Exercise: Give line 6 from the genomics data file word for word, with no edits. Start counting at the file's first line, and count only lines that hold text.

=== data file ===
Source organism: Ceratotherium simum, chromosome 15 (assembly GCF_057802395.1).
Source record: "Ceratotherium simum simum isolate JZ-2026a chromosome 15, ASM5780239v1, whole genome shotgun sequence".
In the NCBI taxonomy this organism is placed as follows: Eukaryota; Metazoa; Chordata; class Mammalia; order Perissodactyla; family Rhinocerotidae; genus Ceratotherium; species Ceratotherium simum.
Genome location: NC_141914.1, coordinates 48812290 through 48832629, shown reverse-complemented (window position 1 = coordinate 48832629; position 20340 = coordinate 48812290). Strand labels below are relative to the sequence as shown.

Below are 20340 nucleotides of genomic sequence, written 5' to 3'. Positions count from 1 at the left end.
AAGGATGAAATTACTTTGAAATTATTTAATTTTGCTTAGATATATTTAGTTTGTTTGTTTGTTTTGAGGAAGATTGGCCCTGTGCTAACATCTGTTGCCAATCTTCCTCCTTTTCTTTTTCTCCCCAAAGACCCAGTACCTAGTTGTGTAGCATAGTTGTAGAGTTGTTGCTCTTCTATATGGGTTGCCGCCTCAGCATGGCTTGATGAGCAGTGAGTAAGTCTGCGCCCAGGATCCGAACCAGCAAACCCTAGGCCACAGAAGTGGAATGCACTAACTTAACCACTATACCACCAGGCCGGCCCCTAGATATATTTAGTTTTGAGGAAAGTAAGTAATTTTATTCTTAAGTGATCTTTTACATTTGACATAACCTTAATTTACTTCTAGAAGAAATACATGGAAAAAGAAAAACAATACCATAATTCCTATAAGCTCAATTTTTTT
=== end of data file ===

AAGGATGAAATTACTTTGAAATTATTTAATTTTGCTTAGATATATTTAGTTTGTTTGTTTGTTTTGAGGAAGATTGGCCCTGTGCTAACATCTGTTGCCAATCTTCCTCCTTTTCTTTTTCTCCCCAAAGACCCAGTACCTAGTTGTGTAGCATAGTTGTAGAGTTGTTGCTCTTCTATATGGGTTGCCGCCTCAGCATGGCTTGATGAGCAGTGAGTAAGTCTGCGCCCAGGATCCGAACCAGCAAACCCTAGGCCACAGAAGTGGAATGCACTAACTTAACCACTATACCACCAGGCCGGCCCCTAGATATATTTAGTTTTGAGGAAAGTAAGTAATTTTATTCTTAAGTGATCTTTTACATTTGACATAACCTTAATTTACTTCTAGAAGAAATACATGGAAAAAGAAAAACAATACCATAATTCCTATAAGCTCAATTTTTTT